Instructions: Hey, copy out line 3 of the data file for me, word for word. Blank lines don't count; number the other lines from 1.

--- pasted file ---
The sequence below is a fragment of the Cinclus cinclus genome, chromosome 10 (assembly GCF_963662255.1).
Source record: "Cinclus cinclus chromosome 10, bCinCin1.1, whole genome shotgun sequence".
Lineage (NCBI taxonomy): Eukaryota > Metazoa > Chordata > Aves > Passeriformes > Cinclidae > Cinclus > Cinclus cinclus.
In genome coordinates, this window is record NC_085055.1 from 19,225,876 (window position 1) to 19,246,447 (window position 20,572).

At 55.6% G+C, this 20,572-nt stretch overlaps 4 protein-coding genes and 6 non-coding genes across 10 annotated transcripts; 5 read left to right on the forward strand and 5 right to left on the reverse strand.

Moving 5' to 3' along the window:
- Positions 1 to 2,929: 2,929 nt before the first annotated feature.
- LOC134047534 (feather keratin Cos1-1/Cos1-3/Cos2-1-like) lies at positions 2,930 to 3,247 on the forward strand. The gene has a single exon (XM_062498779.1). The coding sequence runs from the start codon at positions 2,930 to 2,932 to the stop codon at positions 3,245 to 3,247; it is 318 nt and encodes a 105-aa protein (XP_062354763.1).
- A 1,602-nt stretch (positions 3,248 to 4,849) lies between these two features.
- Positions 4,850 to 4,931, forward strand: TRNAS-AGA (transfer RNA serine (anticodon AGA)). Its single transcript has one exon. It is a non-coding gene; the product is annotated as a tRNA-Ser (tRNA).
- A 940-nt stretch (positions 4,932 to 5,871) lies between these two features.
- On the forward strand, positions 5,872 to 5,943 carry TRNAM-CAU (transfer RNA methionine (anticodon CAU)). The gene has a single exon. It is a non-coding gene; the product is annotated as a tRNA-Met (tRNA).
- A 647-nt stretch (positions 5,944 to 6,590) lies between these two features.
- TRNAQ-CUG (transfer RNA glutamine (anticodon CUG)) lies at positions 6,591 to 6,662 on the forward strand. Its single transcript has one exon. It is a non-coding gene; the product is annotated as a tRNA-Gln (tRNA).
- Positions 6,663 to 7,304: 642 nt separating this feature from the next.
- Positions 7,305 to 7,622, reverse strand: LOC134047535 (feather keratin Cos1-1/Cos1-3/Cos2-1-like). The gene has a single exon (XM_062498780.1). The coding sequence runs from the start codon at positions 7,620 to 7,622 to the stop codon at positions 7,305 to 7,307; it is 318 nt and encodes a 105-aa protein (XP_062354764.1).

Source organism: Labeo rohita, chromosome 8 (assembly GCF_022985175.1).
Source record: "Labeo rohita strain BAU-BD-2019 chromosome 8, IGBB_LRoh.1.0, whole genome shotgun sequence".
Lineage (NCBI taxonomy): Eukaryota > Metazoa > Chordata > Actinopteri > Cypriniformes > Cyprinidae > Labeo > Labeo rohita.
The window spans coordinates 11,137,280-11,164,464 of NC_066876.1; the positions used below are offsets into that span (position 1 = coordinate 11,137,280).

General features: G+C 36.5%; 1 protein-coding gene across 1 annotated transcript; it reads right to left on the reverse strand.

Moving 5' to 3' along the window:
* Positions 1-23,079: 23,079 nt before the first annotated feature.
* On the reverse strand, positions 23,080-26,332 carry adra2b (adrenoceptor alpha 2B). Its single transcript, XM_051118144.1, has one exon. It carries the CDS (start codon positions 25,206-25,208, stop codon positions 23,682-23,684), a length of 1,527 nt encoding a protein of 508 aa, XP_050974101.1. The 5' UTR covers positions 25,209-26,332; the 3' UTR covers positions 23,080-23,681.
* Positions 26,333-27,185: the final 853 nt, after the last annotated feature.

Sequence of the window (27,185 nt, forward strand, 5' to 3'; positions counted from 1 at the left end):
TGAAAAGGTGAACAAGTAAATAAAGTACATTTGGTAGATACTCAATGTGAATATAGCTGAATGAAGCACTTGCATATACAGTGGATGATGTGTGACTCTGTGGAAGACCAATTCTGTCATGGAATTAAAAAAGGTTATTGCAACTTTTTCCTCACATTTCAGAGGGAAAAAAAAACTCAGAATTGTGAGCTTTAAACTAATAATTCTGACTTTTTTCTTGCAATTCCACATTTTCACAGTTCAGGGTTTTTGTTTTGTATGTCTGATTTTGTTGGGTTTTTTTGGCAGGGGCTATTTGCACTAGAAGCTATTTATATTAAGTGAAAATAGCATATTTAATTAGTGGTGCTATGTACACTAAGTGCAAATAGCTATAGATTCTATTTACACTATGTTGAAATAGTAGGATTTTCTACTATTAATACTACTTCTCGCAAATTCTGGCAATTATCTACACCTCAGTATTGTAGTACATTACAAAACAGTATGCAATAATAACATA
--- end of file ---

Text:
Lineage (NCBI taxonomy): Eukaryota > Metazoa > Chordata > Aves > Passeriformes > Cinclidae > Cinclus > Cinclus cinclus.